Even if you're not a "joiner", you should be aware of the existence of organizations like CDT, CERT, CPSR, EFF, EPIC, LPF, SEA, and VTW. These folks are working diligently to protect our civil liberties, ensure our security, and otherwise keep us safe and happy on the Internet. Here, in their own words, are their reasons for existence.

Center For Democracy And Technology (CDT)

CDT is a non-profit public interest organization based in Washington, DC. The Center's mission is to develop and advocate public policies that advance constitutional civil liberties and democratic values in new computer and communications technologies.

      The Center For Democracy And Technology
      1001 G Street NW, Suite 700 East
      Washington, DC
      20001 USA
      Tel:      +1 202 637 9800
      Fax:      +1 202 637 0968
      Email:    info@cdt.org
      WWW:      http://www.cdt.org/

Computer Emergency Response Team (CERT)

CERT was formed by the Defense Advanced Research Projects Agency (DARPA) in November 1988 in response to the needs exhibited during the Internet worm incident. The CERT charter is to work with the Internet community to facilitate its response to computer security events involving Internet hosts, to take proactive steps to raise the community's awareness of computer security issues, and to conduct research targeted at improving the security of existing systems.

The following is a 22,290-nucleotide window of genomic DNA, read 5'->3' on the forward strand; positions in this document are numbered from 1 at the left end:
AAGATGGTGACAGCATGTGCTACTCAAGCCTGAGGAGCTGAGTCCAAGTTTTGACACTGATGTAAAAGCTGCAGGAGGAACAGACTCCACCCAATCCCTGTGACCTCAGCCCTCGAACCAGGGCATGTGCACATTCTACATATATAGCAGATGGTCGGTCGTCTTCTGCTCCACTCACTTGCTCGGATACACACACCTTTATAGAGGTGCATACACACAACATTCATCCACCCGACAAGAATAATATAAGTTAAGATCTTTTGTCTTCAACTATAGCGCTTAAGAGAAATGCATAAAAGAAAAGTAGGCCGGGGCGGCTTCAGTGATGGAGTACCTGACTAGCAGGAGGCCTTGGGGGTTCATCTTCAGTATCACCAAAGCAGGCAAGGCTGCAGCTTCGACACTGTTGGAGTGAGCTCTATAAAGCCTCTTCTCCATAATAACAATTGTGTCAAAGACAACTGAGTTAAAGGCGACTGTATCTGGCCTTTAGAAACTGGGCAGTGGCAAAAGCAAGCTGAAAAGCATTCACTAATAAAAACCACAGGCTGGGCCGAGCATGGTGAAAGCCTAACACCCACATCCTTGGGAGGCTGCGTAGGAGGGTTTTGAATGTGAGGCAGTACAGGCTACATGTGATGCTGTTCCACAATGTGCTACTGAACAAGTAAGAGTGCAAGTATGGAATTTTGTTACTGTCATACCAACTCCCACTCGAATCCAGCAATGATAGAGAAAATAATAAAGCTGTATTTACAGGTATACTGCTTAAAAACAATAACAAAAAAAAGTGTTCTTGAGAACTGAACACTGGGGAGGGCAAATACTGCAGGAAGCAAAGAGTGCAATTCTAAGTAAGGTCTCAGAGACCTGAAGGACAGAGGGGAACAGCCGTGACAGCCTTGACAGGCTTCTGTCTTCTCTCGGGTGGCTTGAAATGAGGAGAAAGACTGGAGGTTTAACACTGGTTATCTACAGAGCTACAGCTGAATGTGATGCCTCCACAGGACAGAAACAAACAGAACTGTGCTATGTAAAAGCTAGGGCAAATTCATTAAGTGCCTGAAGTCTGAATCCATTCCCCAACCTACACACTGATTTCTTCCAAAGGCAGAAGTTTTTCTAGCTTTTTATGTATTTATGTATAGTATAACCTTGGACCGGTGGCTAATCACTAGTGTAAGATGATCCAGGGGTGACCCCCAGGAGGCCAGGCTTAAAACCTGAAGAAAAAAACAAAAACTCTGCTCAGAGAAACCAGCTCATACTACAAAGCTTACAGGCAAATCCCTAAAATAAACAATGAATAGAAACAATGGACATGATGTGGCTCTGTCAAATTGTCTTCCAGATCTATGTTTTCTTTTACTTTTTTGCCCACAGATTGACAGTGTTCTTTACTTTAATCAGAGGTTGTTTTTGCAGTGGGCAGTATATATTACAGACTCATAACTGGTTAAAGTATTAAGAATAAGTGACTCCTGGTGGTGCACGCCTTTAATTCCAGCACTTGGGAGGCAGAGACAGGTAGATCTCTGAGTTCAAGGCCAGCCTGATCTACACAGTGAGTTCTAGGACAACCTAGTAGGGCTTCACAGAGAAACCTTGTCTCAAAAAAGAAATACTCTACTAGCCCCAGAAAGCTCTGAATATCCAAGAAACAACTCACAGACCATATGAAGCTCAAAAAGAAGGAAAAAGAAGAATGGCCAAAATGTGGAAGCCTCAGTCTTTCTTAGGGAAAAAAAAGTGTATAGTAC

CERT products and services include 24-hour technical assistance for responding to computer security incidents, product vulnerability assistance, technical documents, and seminars. In addition, the team maintains a number of mailing lists (including one for CERT advisories) and provides an anonymous FTP server info.cert.org, where security-related documents, past CERT advisories, and tools are archived.

      CERT Coordination Center 
      Software Engineering Institute 
      Carnegie Mellon University 
      Pittsburgh, PA 15213-3890 

      Tel:	+1 412 268 7090
      Fax:	+1 412 268 6989 

      Email:	cert@cert.org

      WWW:	http://www.sei.cmu.edu/SEI/programs/cert/

Computer Professionals for Social Responsibility (CSPR)

CPSR is a public-interest alliance of computer scientists and others interested in the impact of computer technology on society. As technical experts, CPSR members provide the public and policymakers with realistic assessments of the power, promise, and limitations of computer technology. As concerned citizens, we direct public attention to critical choices concerning the applications of computing and how those choices affect society.

      CPSR National Office
      P.O. Box 717
      Palo Alto, CA
      94302 USA
      Tel:      +1 415 322 3778
      Fax:      +1 415 322 4748
      Email:    cpsr@cpsr.org
      WWW:      http://www.cpsr.org/home/

Electronic Frontier Foundation (EFF)

EFF is a non-profit civil liberties public interest organization working in the public interest to protect freedom of expression, privacy, and access to online resources and information.